The University will send a letter via Staff Connect to each member of staff it considers should be furloughed to inform them that it intends to designate them as a furloughed worker for a set period, clarifying the period, advising them what this means and to provide an opportunity for them to ask any questions they may have.

Subject to staff not raising an objection, this change will become effective and staff must not undertake any work for the University for the period specified or must not work in excess of the hours stated for their furlough period (where flexibly furloughed).

Your manager will contact you if you are asked to return to work earlier than your furloughed end date or if you are asked to return part-time, and you will be provided with reasonable notice that you are to be ‘un-furloughed’ or brought back part-time. You will receive either written or verbal notification to confirm that you have returned to your role. 

The situation is constantly evolving in line with the Governments response to the pandemic, and the University operates within the Government guidelines.

In a situation in which some work is still required but the number of staff required to carry out that work has reduced due to the impact of coronavirus, as an alternative to keeping all staff working but on reduced hours, managers may instead rotate staff and apply flexi–furlough in these cases for the staff.

Staff can be furloughed under the Scheme if they were on the employer's payroll on 30 October. For periods starting on or after 1 May 2021, you can claim for employees who were employed on 2 March 2021.

Managers should discuss individual scenarios with HR.

Pay will be calculated according to the rules of the Scheme, full details of which can be found on the Governments site.

The National Living Wage (NLW) and National Minimum Wage (NMW) only apply for hours actually worked. Furloughed workers, who are not working, must be paid 80% of their average salary, up to £2,500 per month even if this would be below the NLW or NMW.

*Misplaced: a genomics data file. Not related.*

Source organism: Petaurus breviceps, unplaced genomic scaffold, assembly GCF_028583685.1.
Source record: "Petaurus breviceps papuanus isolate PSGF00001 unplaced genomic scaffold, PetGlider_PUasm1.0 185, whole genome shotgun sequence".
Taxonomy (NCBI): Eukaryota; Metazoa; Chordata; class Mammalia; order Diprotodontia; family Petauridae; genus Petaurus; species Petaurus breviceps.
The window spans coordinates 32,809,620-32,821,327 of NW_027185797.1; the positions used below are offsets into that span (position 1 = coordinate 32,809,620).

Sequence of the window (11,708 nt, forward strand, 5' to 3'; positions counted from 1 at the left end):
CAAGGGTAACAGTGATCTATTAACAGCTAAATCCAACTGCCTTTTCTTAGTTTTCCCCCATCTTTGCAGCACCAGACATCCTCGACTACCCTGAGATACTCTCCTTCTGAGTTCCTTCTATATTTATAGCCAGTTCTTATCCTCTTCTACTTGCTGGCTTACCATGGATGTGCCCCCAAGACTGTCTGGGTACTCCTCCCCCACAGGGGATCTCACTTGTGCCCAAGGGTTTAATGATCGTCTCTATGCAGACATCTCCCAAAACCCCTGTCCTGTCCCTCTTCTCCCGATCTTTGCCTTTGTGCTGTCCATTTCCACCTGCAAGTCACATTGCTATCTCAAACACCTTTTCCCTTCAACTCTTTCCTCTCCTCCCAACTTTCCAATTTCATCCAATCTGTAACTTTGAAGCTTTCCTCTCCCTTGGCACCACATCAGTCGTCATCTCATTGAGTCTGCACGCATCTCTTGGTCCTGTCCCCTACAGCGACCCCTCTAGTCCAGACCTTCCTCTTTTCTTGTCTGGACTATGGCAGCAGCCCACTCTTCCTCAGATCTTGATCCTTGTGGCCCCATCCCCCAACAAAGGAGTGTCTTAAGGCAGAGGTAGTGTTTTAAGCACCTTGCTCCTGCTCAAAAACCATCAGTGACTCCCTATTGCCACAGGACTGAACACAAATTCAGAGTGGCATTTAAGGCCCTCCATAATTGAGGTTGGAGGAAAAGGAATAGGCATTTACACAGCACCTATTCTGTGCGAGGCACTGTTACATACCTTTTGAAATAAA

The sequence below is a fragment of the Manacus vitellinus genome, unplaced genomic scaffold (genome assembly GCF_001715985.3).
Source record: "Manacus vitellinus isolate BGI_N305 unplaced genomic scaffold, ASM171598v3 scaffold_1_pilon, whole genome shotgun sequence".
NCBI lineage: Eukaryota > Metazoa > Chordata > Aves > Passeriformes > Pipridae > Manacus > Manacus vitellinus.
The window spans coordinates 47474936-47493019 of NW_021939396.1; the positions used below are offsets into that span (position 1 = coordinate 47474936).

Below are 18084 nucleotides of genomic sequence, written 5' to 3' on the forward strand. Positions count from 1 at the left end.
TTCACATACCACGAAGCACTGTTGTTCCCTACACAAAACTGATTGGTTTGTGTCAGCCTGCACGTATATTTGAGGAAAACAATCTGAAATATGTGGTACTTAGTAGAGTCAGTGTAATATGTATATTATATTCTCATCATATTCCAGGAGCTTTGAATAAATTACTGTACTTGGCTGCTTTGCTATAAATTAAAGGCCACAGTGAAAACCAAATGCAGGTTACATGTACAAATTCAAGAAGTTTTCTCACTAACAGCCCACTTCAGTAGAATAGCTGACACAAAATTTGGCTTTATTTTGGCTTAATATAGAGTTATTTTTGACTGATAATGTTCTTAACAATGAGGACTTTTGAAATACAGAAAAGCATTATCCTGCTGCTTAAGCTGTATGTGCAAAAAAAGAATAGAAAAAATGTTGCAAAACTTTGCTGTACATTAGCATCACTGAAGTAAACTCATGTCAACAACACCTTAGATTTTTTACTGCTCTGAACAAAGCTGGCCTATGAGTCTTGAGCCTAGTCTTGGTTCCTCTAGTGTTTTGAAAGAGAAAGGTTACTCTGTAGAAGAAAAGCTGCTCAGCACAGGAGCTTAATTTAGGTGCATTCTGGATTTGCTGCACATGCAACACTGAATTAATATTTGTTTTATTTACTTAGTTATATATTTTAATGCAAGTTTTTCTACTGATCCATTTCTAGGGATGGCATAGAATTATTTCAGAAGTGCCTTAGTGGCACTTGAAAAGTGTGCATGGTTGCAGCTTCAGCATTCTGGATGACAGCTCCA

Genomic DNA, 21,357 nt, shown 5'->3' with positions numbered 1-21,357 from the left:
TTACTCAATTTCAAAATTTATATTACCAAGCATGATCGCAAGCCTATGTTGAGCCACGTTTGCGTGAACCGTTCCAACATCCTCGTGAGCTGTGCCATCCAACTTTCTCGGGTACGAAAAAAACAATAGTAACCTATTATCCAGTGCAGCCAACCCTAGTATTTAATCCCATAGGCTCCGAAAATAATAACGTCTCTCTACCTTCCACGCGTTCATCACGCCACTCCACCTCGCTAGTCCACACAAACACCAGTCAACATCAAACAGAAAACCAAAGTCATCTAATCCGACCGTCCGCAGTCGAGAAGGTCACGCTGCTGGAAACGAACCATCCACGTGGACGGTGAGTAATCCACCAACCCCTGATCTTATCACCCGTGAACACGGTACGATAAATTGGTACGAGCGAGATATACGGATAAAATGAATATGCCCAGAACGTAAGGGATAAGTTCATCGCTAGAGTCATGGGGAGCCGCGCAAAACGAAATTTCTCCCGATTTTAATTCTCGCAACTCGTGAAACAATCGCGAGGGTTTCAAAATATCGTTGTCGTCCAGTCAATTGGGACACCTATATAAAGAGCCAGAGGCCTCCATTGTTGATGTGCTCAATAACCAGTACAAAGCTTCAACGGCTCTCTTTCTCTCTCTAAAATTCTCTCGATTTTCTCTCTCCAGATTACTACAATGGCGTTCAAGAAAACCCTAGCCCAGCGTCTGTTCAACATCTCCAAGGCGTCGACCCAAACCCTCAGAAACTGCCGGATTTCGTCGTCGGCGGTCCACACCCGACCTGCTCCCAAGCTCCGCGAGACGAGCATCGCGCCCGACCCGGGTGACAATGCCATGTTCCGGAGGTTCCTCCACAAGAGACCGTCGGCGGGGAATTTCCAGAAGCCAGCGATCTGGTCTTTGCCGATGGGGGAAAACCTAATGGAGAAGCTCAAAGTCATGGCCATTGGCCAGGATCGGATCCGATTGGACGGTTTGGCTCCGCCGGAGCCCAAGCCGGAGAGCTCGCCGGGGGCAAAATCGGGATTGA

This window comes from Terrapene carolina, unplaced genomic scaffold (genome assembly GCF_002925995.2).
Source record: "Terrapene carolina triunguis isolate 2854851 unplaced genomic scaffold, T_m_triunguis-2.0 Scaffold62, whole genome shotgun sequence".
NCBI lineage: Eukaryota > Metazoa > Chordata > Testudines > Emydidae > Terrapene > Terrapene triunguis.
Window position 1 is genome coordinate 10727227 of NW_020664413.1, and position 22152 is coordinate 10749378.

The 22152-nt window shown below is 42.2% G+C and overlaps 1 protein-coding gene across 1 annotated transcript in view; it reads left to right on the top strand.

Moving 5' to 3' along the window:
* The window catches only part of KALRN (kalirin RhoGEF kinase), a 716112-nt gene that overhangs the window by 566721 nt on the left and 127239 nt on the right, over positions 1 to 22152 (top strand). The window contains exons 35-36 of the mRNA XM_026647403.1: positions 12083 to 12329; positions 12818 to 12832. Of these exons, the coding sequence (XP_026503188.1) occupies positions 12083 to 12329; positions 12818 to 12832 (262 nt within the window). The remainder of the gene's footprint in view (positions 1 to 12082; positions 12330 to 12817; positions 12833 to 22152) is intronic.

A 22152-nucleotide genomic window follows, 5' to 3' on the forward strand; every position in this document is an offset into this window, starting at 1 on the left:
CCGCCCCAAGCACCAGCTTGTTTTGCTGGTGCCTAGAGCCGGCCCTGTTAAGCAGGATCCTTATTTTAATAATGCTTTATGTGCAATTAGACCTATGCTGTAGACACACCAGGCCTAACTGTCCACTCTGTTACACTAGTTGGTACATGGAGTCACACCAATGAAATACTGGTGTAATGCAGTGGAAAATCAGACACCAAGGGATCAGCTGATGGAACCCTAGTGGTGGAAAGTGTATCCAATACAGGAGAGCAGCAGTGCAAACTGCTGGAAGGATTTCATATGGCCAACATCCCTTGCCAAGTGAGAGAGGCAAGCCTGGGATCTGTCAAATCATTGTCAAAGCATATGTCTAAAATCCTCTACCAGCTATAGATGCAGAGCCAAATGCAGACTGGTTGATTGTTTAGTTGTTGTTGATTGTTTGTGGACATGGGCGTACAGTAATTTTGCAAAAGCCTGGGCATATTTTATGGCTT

If staff meet the eligibility criteria, they may be placed on furlough leave or flexible furlough leave for one or more of their posts.

The Scheme allows employers to furlough employees who are unable to work due to caring responsibilities relating to childcare, including temporary closure of schools, nursery or care of other dependents. 

The University recognises that balancing work and caring responsibilities can be difficult, depending on roles and individual circumstances, and would urge employees unable to work due to caring responsibilities, to discuss their situation with their line manager. They will be expected to act reasonably in terms of their work expectations and should consider whether the employee could be eligible to be furloughed under the Scheme. 

This FAQ should be read in conjunction with the interim University Covid-19 pay policy. It sets out our temporary deviations from the standard policies, recognising staff may find it difficult to work from home or while caring for dependents and that staff are concerned about their pay. 

The COPE Framework also offers guidance as to working during this time.

An apprentice is able to be furloughed under the Scheme so that their learning is paused and, in some cases, the planned end date can be extended. 

Further information regarding the furloughing of apprentices can be obtained from the Employee Apprenticeship Manager, Loretta Izod: